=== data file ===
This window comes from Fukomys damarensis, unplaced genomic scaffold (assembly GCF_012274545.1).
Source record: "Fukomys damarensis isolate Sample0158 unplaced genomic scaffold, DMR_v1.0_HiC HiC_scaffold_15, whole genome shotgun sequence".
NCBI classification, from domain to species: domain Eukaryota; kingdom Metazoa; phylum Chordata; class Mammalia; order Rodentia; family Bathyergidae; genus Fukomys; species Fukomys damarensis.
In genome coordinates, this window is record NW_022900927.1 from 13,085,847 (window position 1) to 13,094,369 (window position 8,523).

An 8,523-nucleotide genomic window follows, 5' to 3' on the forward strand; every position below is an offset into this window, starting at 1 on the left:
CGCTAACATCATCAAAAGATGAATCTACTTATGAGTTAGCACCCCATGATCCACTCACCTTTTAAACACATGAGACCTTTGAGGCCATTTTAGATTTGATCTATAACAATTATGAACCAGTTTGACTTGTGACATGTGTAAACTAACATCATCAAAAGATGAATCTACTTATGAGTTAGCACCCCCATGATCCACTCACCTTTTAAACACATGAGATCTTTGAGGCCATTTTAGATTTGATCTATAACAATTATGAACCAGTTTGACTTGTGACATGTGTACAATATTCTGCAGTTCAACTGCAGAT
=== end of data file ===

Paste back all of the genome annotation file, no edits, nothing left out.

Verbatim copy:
This window comes from Fukomys damarensis, unplaced genomic scaffold (assembly GCF_012274545.1).
Source record: "Fukomys damarensis isolate Sample0158 unplaced genomic scaffold, DMR_v1.0_HiC HiC_scaffold_15, whole genome shotgun sequence".
NCBI classification, from domain to species: domain Eukaryota; kingdom Metazoa; phylum Chordata; class Mammalia; order Rodentia; family Bathyergidae; genus Fukomys; species Fukomys damarensis.
In genome coordinates, this window is record NW_022900927.1 from 13,085,847 (window position 1) to 13,094,369 (window position 8,523).

An 8,523-nucleotide genomic window follows, 5' to 3' on the forward strand; every position below is an offset into this window, starting at 1 on the left:
CGCTAACATCATCAAAAGATGAATCTACTTATGAGTTAGCACCCCATGATCCACTCACCTTTTAAACACATGAGACCTTTGAGGCCATTTTAGATTTGATCTATAACAATTATGAACCAGTTTGACTTGTGACATGTGTAAACTAACATCATCAAAAGATGAATCTACTTATGAGTTAGCACCCCCATGATCCACTCACCTTTTAAACACATGAGATCTTTGAGGCCATTTTAGATTTGATCTATAACAATTATGAACCAGTTTGACTTGTGACATGTGTACAATATTCTGCAGTTCAACTGCAGAT